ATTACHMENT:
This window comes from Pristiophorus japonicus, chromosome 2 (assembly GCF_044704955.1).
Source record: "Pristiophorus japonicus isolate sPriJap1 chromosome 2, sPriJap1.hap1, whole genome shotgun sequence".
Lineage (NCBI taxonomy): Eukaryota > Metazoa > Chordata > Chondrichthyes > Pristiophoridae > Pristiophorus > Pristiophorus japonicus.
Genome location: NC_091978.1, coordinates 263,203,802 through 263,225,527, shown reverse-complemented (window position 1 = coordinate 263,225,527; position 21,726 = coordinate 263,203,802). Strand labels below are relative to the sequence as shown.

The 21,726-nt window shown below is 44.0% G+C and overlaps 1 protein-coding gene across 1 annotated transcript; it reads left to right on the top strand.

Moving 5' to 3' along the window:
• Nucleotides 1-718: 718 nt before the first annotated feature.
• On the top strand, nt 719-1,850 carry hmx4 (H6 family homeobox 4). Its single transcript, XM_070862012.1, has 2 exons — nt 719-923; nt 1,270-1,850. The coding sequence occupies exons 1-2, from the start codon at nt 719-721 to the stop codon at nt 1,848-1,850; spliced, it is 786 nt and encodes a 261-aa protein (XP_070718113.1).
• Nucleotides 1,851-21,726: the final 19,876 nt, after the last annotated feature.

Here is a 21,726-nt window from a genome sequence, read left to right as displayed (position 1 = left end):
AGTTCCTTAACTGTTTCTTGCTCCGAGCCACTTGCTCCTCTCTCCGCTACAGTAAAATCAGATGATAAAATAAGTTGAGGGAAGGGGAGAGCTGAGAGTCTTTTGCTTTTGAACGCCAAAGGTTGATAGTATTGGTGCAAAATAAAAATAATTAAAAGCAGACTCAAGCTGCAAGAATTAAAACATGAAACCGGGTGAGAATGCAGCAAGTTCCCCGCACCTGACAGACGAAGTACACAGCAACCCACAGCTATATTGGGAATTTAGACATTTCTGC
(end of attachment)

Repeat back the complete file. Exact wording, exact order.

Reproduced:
This window comes from Pristiophorus japonicus, chromosome 2 (assembly GCF_044704955.1).
Source record: "Pristiophorus japonicus isolate sPriJap1 chromosome 2, sPriJap1.hap1, whole genome shotgun sequence".
Lineage (NCBI taxonomy): Eukaryota > Metazoa > Chordata > Chondrichthyes > Pristiophoridae > Pristiophorus > Pristiophorus japonicus.
Genome location: NC_091978.1, coordinates 263,203,802 through 263,225,527, shown reverse-complemented (window position 1 = coordinate 263,225,527; position 21,726 = coordinate 263,203,802). Strand labels below are relative to the sequence as shown.

The 21,726-nt window shown below is 44.0% G+C and overlaps 1 protein-coding gene across 1 annotated transcript; it reads left to right on the top strand.

Moving 5' to 3' along the window:
• Nucleotides 1-718: 718 nt before the first annotated feature.
• On the top strand, nt 719-1,850 carry hmx4 (H6 family homeobox 4). Its single transcript, XM_070862012.1, has 2 exons — nt 719-923; nt 1,270-1,850. The coding sequence occupies exons 1-2, from the start codon at nt 719-721 to the stop codon at nt 1,848-1,850; spliced, it is 786 nt and encodes a 261-aa protein (XP_070718113.1).
• Nucleotides 1,851-21,726: the final 19,876 nt, after the last annotated feature.

Here is a 21,726-nt window from a genome sequence, read left to right as displayed (position 1 = left end):
AGTTCCTTAACTGTTTCTTGCTCCGAGCCACTTGCTCCTCTCTCCGCTACAGTAAAATCAGATGATAAAATAAGTTGAGGGAAGGGGAGAGCTGAGAGTCTTTTGCTTTTGAACGCCAAAGGTTGATAGTATTGGTGCAAAATAAAAATAATTAAAAGCAGACTCAAGCTGCAAGAATTAAAACATGAAACCGGGTGAGAATGCAGCAAGTTCCCCGCACCTGACAGACGAAGTACACAGCAACCCACAGCTATATTGGGAATTTAGACATTTCTGC